Spatial encoding along the second dimension within the slab or slice is encoded in a similar manner. Instead of detecting the instantaneous rotation speed of transverse magnetization, a phase angle, depending on the position along y, is encoded, as exemplified in Video 1.3.2. Accordingly, the encoding process is denoted as phase encoding.
Video 1.3.2 Phase encoding maps spatial position along the y-axis to phase differences of transverse magnetization, as illustrated in the rotating frame of reference.
The k-space concept
Spatial mapping of the object using frequency and phase encoding can be viewed as decomposing the object into sine waves whose amplitudes and phases are recorded. Fig. 1.3.5 visualizes the correspondence between the object space and the so-called k-space or measurement space, which records the amplitude and phases of the sine waves. The k-space coordinates are given by frequency encoding and phase encoding according to kx∼Gx*t and ky∼Gy*t with time t. The distance between adjacent k-space locations Δk is given by the inverse of the field of view (FOV). Accordingly, a larger FOV requires smaller steps in k-space. The voxel size or resolution Δx of the object image is given by the FOV divided by the number of k-space points N sampled.
Simple MR sequence
To record an image, slice-selective excitation, phase encoding, and frequency encoding are played out sequentially in time, as indicated in Fig. 1.3.6 with the corresponding k-space view. Upon slice-selective excitation using the slice-select gradient Gz (k-space location ‘A’), the phase-encoding gradient Gy is activated, along with the prewinder of the frequency-encoding gradient Gx. Since the position in k-space is given by the gradient times the time product (k∼G*t), k-space location ‘B’ is reached and the phase-encoding gradient is switched off. Upon activating the frequency-encoding gradient Gx, the MR signal is sampled at Nx points, while traversing from k-space location ‘B’ to ‘C’. The scheme is repeated with different phase-encoding gradient strengths Gy until all Ny lines (= profiles) along ky have been acquired. The duration of each repetition is called the repetition time TR.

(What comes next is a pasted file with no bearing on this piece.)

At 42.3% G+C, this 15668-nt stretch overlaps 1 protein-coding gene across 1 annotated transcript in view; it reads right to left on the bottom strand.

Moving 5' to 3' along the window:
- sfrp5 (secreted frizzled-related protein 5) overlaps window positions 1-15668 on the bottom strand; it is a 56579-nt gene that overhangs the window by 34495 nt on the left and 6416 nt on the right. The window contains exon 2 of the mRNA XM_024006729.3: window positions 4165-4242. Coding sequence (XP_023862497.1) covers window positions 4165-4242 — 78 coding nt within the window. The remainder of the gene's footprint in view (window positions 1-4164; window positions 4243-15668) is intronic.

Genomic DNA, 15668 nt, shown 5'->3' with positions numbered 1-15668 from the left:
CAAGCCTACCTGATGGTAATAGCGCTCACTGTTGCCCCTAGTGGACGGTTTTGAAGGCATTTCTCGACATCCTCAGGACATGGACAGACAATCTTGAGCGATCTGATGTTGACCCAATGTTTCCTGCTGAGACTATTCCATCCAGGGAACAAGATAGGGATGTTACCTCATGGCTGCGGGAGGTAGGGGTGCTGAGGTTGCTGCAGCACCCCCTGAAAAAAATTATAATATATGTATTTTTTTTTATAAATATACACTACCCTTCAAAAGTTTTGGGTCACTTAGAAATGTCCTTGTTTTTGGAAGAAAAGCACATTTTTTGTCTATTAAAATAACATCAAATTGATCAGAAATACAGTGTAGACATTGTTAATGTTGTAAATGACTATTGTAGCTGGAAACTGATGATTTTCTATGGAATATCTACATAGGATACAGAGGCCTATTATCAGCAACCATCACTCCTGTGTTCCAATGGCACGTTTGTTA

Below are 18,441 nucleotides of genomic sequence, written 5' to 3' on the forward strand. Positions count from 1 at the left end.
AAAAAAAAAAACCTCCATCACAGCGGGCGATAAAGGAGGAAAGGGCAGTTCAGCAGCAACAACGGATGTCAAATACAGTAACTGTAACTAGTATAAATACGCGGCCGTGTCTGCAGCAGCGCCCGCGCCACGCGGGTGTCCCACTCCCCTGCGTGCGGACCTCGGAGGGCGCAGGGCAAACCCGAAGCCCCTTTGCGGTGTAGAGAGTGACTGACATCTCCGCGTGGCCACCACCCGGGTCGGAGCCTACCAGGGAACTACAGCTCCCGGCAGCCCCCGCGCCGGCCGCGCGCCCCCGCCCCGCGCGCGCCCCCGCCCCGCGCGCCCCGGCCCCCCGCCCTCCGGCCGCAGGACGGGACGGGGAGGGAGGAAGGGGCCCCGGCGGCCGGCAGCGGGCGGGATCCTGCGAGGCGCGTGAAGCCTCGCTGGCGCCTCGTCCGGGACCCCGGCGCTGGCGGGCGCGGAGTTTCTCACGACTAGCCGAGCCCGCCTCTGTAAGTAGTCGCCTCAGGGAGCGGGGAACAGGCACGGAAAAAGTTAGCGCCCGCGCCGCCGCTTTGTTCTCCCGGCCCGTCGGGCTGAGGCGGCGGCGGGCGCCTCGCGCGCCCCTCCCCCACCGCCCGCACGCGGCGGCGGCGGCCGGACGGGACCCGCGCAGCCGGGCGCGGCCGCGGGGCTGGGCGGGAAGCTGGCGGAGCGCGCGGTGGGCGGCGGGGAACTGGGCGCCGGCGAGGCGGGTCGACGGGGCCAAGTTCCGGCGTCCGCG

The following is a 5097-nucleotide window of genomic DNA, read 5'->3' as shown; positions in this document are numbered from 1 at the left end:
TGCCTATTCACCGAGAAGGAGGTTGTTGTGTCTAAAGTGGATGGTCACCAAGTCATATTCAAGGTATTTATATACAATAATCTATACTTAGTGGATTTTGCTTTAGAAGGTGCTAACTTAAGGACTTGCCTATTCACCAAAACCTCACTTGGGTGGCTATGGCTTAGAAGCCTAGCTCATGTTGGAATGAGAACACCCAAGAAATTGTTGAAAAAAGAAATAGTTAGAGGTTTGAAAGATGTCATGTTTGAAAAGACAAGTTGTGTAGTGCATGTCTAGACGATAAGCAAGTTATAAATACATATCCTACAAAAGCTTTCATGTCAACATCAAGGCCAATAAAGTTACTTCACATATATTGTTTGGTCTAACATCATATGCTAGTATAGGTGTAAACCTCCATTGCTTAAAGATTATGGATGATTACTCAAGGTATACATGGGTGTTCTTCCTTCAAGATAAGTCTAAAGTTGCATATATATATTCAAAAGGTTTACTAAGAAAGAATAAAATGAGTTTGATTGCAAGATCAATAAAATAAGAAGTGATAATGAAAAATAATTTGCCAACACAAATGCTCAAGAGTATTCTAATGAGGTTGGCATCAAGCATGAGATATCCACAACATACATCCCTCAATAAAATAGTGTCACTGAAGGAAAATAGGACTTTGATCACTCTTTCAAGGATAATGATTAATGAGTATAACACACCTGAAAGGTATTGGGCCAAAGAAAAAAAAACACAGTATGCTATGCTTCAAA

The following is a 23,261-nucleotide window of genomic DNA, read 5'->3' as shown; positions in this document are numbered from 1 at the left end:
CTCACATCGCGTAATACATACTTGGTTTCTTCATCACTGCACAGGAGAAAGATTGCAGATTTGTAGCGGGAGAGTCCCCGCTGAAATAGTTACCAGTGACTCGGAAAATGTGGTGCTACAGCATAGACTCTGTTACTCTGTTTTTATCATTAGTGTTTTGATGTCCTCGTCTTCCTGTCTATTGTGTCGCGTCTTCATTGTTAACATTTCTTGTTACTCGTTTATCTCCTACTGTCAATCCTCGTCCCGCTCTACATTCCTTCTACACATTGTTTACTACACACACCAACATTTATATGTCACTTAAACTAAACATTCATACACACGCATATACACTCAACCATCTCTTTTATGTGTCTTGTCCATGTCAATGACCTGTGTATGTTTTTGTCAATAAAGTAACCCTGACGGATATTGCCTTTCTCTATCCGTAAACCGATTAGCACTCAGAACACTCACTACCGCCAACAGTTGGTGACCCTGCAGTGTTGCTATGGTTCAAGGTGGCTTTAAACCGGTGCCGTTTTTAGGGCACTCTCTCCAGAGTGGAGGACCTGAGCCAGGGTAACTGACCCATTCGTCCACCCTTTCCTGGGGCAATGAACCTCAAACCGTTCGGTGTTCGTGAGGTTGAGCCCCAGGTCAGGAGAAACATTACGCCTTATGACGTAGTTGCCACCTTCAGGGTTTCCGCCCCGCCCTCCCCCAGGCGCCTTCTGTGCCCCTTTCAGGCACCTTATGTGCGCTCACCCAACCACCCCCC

Once all (Nx × Ny) MR signals have been collected in k-space, the data can be subjected to a Fourier transform to obtain the image of the object, as illustrated in Fig. 1.3.7. The number of MR signals acquired along kx and ky determines the voxel size along x and y, according to Δx = FOVx/Nx and Δy = FOVy/Ny where FOVx and FOVy are the FOVs along the x and y dimensions, respectively. The total scan time is proportional to the number of phase-encoding steps Ny. For the simple MR sequence, the total scan time is determined by Ny*TR where TR denotes the repetition time required to perform an MR experiment with one phase-encoding step.
In CMR imaging, the MR pulse sequence is typically synchronized with the R-wave of the electrocardiogram (ECG) and multiple ‘snapshots’ or phases of a cardiac cycle can be imaged by sequentially playing the simple MR sequence before advancing to the next phase-encoding step. Fig. 1.3.8 schematically illustrates such a scheme.